John Wiley & Sons Ltd.
British Columbia, cryosphere, double mass curve, glacier melt, glacier runoff, hydrograph seperation
Alpine glaciers and perennial snow fields are important hydrologic elements in many mountain environments providing runoff during the late summer and during periods of drought. Because relatively long records of glacier mass–balance data are absent from many glacierized catchments, it remains unclear to what extent shrinking perennial snow and glaciers have affected runoff trends from these watersheds. Here, we employ a hydrograph separation technique that uses a double mass curve in an attempt to isolate changes in runoff due to glacier retreat and disappearance of perennial snow. The method is tested using hydrometric data from 20 glacierized and 16 nonglacierized catchments in the Columbia Basin of Canada. The resulting estimates on cryosphere storage contribution to streamflow were well correlated to other regional estimates on the basis of measurements as well as empirical and mechanistic models. Annual cryosphere runoff changed from +19 to −55% during the period 1975–2012, with an average decline of 26%. For August runoff, these changes ranged from +17 to −66%, with an average decrease of 24%. Reduction of cryosphere contributions to annual and late summer flows is expected to continue in the coming decades as glaciers and the perennial snow patches shrink. Our method to isolate changes in late summer cryospheric storage contributions can be used as a first order estimate on changes in glacier contributions to flow and may help researchers and water managers target watersheds for further analysis.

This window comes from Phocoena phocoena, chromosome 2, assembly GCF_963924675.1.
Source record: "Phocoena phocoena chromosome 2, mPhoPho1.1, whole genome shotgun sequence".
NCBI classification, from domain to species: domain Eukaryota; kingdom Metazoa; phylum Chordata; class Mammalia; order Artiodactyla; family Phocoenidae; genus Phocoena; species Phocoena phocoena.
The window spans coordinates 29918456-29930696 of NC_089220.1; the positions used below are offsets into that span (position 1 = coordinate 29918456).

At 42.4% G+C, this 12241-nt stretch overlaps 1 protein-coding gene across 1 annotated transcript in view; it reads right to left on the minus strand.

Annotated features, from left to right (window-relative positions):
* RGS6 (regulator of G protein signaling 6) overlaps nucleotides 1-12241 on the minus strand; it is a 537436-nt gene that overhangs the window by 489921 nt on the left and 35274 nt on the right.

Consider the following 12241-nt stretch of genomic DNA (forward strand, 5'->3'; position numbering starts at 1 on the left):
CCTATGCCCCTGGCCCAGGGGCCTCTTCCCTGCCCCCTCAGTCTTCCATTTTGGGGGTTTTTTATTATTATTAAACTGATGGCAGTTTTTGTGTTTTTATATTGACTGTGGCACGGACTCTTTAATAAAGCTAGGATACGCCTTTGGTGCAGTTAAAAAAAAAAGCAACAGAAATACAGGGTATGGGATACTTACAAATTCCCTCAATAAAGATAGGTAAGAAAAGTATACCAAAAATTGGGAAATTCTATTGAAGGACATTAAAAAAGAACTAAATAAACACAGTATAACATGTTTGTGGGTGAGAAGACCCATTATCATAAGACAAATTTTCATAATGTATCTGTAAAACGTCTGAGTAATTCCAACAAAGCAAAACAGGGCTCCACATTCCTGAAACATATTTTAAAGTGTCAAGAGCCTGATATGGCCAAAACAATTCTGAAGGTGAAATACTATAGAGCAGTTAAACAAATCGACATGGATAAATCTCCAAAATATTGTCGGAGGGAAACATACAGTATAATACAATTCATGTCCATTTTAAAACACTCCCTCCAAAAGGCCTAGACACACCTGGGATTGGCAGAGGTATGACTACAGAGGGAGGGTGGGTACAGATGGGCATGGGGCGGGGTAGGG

Brahney, J., Menounos, B., Wei, A., Curtis, J.P. (2017). Determining annual cryosphere contributions to stream flow using hydrometric records from southeast British Columbia. Hydrologic Processes 31(8) 1590-1601